It’s been quite a while since I’ve posted last. I’ve got quite a few posts I’ve been wanting to write, but I’ve been pretty insanely busy lately.
Aside from my new Wii (which I plan to post about again, later), my free time has been completely monopolized by my role as maintainer for GNU Wget. The main reason for my the upsurge in my activity related to this project, is that we’re participating in Google’s Summer of Code program this year.
For those who aren’t familiar with it, the Summer of Code (SoC or GSoC) program is an avenue whereby Google spends large chunks of money on fostering an interest in Free and Open Source Software among university student software developers. (See Google’s stated goals for GSoC.)
What happens is, a number of organizations and FOSS projects apply to join the program, and present lists of ideas for projects that students could take on during the summer. A number of students apply to join the program, and submit proposals for projects that they would like to do over the course of the summer. The organizations choose the project proposals they like best, and rank them in order of preference.
Google then decides how many students each organization will get, the organization communicates which students have the most interesting proposals, and—here’s the fun part—Google then pays each student a stipend of $4,500 to work full-time on the project over the summer. (The organization is also given $500 per project on which it has coached a student.)
I had been hearing of GSoC for some time, but had never really understood what it was. An interested student, however (Julien Buty), strongly encouraged me to participate in the program this year (as he wanted to apply for a project with Wget), and in fact got the ball rolling for me. I’m pleased to say that he wound up being accepted, and will now be paid by Google to work on Wget, to improve its handling of authentication over HTTP. One additional student was accepted, Saint Xavier, has also been accepted, and will be working on functionality related to internationalized domain names and web addresses.
This has brought in a real surge of developer interest in Wget, which is very welcome indeed. Up until now, the only active developer on Wget has been myself. Despite Wget being very ubiquitous in the Unix world, and used on millions of installations, it has recently had no real community to speak of. The mailing list has had only a handful of participants, and there are no active developers (sometimes to include myself—I have a day job, ya know!), only occasional patch submitters. But, even though we posted up our “ideas” page less than a week before the start of the student application process, we quickly began to see an influx of interested developers. In fact, along with GRUB, the GNU system bootloader, Wget proposals dominated the applications submitted for the GNU Project.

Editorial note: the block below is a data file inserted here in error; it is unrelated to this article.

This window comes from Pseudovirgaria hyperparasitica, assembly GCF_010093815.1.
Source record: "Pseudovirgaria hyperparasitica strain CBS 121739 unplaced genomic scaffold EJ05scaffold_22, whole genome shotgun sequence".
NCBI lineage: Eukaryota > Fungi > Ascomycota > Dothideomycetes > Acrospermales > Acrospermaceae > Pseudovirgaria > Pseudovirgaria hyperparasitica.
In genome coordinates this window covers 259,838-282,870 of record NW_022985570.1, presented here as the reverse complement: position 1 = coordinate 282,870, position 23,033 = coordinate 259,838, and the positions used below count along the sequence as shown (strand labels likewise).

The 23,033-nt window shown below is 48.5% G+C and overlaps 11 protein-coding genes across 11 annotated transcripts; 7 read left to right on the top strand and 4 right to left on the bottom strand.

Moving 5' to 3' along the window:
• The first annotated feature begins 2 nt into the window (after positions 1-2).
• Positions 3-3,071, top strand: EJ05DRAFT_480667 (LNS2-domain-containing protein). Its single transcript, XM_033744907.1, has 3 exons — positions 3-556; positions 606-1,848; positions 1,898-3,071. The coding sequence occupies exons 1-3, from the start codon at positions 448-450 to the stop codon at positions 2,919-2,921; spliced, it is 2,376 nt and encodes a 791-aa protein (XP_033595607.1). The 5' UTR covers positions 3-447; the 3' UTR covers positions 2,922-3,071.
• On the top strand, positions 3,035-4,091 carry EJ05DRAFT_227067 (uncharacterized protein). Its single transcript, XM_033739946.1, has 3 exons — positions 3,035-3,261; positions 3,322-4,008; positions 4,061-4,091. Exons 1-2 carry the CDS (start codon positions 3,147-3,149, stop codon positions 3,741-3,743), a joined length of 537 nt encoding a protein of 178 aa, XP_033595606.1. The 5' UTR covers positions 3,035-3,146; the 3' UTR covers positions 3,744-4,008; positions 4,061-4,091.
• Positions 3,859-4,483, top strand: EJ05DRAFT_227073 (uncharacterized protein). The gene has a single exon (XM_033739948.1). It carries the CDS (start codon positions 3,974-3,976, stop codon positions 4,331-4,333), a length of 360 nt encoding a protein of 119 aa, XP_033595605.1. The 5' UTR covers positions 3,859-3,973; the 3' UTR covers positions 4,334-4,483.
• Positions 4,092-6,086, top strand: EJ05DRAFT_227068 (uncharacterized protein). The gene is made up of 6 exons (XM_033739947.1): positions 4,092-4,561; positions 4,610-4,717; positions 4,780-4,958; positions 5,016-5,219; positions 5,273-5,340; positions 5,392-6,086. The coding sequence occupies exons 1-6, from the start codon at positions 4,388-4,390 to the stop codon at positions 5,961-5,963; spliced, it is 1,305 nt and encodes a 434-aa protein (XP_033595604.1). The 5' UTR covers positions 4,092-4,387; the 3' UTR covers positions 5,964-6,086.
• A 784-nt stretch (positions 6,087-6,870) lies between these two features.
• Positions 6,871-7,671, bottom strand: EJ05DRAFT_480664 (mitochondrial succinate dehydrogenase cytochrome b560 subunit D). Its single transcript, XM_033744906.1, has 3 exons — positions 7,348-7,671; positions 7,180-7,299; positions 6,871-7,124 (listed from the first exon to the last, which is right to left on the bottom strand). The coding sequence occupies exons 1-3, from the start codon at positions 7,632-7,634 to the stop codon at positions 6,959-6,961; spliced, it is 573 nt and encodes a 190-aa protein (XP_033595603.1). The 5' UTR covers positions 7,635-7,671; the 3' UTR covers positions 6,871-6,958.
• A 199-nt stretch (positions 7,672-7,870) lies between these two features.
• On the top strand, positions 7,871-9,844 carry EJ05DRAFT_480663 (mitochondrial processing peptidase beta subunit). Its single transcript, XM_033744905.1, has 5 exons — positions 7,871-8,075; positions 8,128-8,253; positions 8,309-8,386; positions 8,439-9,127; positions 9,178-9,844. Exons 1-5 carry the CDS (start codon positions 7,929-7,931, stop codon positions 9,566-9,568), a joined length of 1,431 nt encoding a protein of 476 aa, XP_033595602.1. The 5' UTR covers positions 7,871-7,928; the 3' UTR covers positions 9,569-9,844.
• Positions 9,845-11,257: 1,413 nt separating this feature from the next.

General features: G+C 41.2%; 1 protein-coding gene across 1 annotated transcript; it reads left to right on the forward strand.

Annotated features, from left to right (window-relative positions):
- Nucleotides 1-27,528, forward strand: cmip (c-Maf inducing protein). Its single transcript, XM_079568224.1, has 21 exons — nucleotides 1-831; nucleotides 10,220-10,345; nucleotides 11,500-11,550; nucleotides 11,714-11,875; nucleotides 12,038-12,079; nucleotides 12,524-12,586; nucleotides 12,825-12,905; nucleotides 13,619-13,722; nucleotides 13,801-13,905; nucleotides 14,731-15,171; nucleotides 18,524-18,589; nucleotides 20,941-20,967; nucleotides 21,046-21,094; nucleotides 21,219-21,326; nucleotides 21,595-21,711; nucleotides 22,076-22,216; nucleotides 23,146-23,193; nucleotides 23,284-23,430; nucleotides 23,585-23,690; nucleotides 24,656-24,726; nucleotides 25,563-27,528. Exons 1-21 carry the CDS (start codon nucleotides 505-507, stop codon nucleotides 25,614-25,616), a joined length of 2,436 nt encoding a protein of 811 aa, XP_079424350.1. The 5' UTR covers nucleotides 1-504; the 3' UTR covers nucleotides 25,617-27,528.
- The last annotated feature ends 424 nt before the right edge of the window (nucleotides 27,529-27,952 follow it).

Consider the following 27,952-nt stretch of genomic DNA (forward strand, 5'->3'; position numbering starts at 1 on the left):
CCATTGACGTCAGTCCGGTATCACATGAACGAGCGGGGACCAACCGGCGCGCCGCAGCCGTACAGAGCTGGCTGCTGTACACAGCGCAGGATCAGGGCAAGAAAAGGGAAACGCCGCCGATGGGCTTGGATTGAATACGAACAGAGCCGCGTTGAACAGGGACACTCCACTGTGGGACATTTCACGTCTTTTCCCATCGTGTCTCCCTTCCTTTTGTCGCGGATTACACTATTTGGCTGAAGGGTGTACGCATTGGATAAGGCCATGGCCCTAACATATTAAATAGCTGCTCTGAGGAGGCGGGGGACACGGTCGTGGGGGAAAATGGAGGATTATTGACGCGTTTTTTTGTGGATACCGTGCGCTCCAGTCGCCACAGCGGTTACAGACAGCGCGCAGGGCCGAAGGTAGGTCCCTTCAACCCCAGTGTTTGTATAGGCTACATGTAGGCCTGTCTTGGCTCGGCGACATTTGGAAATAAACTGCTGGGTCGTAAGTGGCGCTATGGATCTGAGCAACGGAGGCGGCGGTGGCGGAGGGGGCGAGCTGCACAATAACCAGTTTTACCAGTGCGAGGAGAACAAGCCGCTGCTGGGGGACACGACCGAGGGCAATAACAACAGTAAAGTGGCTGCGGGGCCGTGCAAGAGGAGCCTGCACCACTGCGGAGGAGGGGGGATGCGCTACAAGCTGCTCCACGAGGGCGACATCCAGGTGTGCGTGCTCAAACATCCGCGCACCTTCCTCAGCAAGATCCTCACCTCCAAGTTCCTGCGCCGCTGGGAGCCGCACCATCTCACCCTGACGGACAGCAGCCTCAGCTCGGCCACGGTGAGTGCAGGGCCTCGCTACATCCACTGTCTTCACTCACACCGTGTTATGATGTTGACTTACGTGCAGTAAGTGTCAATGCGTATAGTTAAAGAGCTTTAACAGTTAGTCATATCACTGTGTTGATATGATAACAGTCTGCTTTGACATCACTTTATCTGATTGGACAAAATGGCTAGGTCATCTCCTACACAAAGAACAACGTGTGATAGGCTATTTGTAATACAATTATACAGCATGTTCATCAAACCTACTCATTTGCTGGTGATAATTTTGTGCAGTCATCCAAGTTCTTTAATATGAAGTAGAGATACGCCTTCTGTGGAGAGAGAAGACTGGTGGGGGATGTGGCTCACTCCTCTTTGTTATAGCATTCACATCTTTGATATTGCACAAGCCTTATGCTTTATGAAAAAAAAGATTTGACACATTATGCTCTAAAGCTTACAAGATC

This ended up translating into a lot of work for me, though, because suddenly a lot of my time was being taken up responding to student questions, critiquing student proposals and giving advice on how to improve them.… Several projects needed to be specified in much greater detail before they could become a useful target for students to apply for, so I wound up spending a lot of time typing up rough specs, and discussing implementation approaches, as well.
While we were only able to choose two to participate through GSoC (which, in itself, was a happy surprise, as through most of the process we expected to get only one), several of the students whose proposals didn’t make the cut have continued on with the project anyway, because they’re interested in contributing and eager to learn and gain experience in the Free Software community.
An approximately equal number of contributors have also recently joined up outside of GSoC, thanks to Saint Xavier’s encouragement that I post a “help wanted” ad through GNU’s Savannah software development portal. I didn’t really think it’d grab much attention, especially as I knew that these ads were automatically closed after two weeks. Boy was I wrong! I got a new developer every day for the first four or five days after I posted.
Assuming it doesn’t fizzle out (it’s early to tell whether everyone will keep their enthusiasm for Wget over the long term), all this additional help means that I can actually realistically think about releasing version 1.12 before the end of the year, which otherwise would have been unlikely. I’m very excited about this, because there are a lot of features I’m going to be very happy to have. Julien and Saint Xavier are both working on pieces that are very high prorities for me for the 1.12 release, and I’m excited that updating Ted Mielczarek’s addition of CSS support to Wget was much easier than I’d hoped.
Perhaps soon, I’ll post an article that gives a better idea of what my pet project actually is, and why it’s so durn useful (as well as what its current shortcomings are, and what I hope to do in the future).